Can You Get Sick From Swimming In Cold Water? (What to know)

When the weather gets colder, many people like to take advantage of the chilly temperatures by going for a swim. But is swimming in cold water bad for you?

As a general rule, cold water itself does not make you sick unless it is so cold you suffer from hypothermia. It is the bacteria and viruses that live in the water that cause the most common illnesses, such as the flu or the common cold.

I have recently discovered the bliss that is cold water swimming and I have never felt as healthy, but is that just a coincidence?

In this article, I want to look at the potential health risks of swimming in cold water, covering the following:

  • Can you get sick from swimming in cold water?
  • Can you catch a cold from being cold and wet?
  • Is it better to swim in cold water or warm water?
  • What happens if you stay in cold water too long?
  • How to avoid getting sick from swimming?

Can You Get Sick From Swimming In Cold Water?

Cold water itself does not make you sick unless it is so cold that you suffer from hypothermia.

Many swimmers believe they will catch a common cold or the flu if they swim in cold water. However, the cold water does not make you sick; it is the bacteria and viruses that live in the water that can cause illnesses such as the flu or the common cold.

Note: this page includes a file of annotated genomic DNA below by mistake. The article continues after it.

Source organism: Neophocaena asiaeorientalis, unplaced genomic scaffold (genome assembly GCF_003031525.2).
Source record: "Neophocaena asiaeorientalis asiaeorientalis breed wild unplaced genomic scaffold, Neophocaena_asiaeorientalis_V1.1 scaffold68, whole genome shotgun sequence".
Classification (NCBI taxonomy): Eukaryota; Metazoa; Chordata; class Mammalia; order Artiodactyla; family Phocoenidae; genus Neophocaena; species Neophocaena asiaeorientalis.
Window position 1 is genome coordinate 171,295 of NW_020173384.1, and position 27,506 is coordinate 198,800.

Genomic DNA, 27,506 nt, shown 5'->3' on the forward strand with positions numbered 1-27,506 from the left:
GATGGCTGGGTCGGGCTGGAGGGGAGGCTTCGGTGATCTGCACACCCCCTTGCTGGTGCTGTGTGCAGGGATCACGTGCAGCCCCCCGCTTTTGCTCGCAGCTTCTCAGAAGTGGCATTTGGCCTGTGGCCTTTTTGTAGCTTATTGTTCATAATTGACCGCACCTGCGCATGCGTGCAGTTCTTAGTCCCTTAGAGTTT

In recent years, research is suggesting that cold water swimming is good for you, with many studies citing the benefits of cold water swimming, including: [source]

  • A strengthened immune system
  • Energy boost
  • Improved circulation
  • Improved libido
  • Reduced stress

The greatest health risk from cold water is hypothermia. This is a medical emergency that occurs when your body temperature drops below 35°C (95°F) [source]

Hypothermia & Cold Water Swimming

Hypothermia is a really serious condition. Hypothermia can occur in any body of water that is lower than 21°C (70°F) [source]

Hypothermia can range from mild to moderate to severe, with a high risk of death if untreated.

Always take care if swimming in water that is less than 21°C (70°F).

For many cold water swimmers out there, 21°C (70°F) may seem warm, however, below a temperature of 25°C (77°F) our breathing starts to be affected. For beginners new to the sport, approach cold water with care.

I have covered the effects of hypothermia, what to watch out for and how long you should stay in cold water in much greater detail in this article, “How Long Should You Stay In Cold Water? (When to get out)”

Can You Catch A Cold From Being Cold And Wet?

Most cold water swimming is done outside as the vast majority of indoor pools are heated.

With cold water swimming, be it in freshwater or in an unheated outdoor pool, being cold and wet is part of the experience.

Can we catch a cold from being cold and wet after our swim?

You cannot catch a cold from being cold and wet. Having wet hair outside or after your swim will not give you a cold or the flu. It is bacteria and viruses that cause the common cold and most common illnesses. [source]